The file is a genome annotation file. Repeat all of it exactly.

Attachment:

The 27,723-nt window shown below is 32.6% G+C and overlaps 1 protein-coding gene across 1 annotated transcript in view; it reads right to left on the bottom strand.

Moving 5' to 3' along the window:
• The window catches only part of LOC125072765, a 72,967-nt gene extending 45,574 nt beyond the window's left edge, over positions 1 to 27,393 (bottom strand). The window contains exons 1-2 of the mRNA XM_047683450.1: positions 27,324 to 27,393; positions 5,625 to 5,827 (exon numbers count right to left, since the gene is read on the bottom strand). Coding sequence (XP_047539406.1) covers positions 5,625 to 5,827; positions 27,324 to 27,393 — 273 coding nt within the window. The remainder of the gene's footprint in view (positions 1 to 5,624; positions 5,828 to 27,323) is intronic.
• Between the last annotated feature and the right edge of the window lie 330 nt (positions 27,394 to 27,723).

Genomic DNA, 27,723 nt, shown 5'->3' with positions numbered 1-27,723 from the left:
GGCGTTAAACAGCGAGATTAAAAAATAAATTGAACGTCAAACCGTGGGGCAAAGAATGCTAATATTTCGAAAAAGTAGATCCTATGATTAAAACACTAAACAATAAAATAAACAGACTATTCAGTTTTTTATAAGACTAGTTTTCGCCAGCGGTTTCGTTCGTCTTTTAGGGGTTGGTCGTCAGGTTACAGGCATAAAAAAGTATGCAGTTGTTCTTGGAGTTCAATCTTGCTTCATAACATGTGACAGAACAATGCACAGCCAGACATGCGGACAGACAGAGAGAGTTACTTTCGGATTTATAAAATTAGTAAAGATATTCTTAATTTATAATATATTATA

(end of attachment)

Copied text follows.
The 27,723-nt window shown below is 32.6% G+C and overlaps 1 protein-coding gene across 1 annotated transcript in view; it reads right to left on the bottom strand.

Moving 5' to 3' along the window:
• The window catches only part of LOC125072765, a 72,967-nt gene extending 45,574 nt beyond the window's left edge, over positions 1 to 27,393 (bottom strand). The window contains exons 1-2 of the mRNA XM_047683450.1: positions 27,324 to 27,393; positions 5,625 to 5,827 (exon numbers count right to left, since the gene is read on the bottom strand). Coding sequence (XP_047539406.1) covers positions 5,625 to 5,827; positions 27,324 to 27,393 — 273 coding nt within the window. The remainder of the gene's footprint in view (positions 1 to 5,624; positions 5,828 to 27,323) is intronic.
• Between the last annotated feature and the right edge of the window lie 330 nt (positions 27,394 to 27,723).

Genomic DNA, 27,723 nt, shown 5'->3' with positions numbered 1-27,723 from the left:
GGCGTTAAACAGCGAGATTAAAAAATAAATTGAACGTCAAACCGTGGGGCAAAGAATGCTAATATTTCGAAAAAGTAGATCCTATGATTAAAACACTAAACAATAAAATAAACAGACTATTCAGTTTTTTATAAGACTAGTTTTCGCCAGCGGTTTCGTTCGTCTTTTAGGGGTTGGTCGTCAGGTTACAGGCATAAAAAAGTATGCAGTTGTTCTTGGAGTTCAATCTTGCTTCATAACATGTGACAGAACAATGCACAGCCAGACATGCGGACAGACAGAGAGAGTTACTTTCGGATTTATAAAATTAGTAAAGATATTCTTAATTTATAATATATTATA